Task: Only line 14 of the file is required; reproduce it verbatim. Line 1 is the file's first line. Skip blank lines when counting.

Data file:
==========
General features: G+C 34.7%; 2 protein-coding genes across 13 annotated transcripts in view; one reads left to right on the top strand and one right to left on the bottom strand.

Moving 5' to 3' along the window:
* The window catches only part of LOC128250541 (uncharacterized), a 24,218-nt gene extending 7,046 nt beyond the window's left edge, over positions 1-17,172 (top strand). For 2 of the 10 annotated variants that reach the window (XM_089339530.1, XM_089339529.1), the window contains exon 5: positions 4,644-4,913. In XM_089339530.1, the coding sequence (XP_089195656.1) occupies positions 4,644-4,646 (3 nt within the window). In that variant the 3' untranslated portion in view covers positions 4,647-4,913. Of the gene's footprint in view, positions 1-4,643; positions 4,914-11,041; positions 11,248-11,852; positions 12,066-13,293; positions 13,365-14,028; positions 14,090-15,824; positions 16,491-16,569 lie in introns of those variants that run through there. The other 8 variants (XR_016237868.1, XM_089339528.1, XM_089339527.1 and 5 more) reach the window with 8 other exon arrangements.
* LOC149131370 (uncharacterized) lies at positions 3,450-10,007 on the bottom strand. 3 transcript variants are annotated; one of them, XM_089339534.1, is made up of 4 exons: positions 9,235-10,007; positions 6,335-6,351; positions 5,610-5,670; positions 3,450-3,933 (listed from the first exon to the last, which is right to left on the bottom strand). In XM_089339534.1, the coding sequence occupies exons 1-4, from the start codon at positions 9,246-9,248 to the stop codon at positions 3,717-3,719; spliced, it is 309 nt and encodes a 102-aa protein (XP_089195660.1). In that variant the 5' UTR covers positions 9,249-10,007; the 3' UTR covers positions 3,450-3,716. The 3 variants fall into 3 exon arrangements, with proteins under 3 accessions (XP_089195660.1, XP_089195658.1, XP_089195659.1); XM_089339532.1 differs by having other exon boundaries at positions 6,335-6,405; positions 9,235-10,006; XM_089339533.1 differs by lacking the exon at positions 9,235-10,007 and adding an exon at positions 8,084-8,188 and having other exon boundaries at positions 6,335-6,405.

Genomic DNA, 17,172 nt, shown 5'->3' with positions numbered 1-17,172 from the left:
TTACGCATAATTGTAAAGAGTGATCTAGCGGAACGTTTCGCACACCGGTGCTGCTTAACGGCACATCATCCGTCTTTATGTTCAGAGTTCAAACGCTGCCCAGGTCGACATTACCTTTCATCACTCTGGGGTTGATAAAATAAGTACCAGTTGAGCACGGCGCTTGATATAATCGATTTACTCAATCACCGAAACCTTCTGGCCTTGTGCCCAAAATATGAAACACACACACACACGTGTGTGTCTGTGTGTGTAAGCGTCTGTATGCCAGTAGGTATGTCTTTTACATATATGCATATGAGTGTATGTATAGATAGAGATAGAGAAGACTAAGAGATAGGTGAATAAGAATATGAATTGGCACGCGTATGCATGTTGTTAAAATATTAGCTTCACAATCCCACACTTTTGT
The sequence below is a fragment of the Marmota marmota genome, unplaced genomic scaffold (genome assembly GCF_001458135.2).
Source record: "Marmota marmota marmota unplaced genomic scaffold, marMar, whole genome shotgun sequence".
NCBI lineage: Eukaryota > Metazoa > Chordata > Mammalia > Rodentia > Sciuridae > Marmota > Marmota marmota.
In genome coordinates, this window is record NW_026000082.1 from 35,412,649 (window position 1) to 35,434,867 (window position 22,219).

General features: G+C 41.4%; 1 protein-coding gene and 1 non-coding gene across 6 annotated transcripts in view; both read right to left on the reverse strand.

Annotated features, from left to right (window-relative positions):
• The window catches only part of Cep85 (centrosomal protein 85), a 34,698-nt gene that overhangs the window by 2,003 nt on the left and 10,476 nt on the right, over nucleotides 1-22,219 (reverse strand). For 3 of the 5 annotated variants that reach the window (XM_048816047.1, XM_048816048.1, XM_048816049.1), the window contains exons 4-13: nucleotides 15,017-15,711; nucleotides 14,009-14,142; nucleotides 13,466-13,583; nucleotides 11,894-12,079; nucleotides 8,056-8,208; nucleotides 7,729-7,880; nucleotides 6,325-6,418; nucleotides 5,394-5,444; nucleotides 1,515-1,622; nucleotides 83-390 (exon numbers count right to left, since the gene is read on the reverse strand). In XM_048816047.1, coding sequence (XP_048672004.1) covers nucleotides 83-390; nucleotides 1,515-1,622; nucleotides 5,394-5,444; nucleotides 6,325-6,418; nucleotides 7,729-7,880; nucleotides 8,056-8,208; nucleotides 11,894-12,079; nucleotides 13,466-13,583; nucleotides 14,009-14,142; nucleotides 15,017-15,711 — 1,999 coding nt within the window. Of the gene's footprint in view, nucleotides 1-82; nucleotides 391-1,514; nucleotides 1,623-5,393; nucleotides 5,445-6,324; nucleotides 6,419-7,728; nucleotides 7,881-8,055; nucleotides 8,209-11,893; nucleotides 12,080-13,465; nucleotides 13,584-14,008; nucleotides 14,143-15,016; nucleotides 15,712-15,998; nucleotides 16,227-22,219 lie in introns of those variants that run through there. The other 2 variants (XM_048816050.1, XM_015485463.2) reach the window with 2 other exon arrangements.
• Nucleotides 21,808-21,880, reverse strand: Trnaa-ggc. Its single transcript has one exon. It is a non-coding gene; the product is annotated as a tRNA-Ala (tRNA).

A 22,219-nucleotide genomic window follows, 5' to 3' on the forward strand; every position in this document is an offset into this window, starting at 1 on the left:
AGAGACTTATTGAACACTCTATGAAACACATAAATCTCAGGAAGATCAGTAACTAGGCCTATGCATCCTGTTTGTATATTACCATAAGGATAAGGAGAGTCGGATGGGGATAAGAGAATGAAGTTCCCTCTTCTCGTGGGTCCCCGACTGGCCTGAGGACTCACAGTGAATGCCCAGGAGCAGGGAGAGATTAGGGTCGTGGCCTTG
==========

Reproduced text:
• Nucleotides 21,808-21,880, reverse strand: Trnaa-ggc. Its single transcript has one exon. It is a non-coding gene; the product is annotated as a tRNA-Ala (tRNA).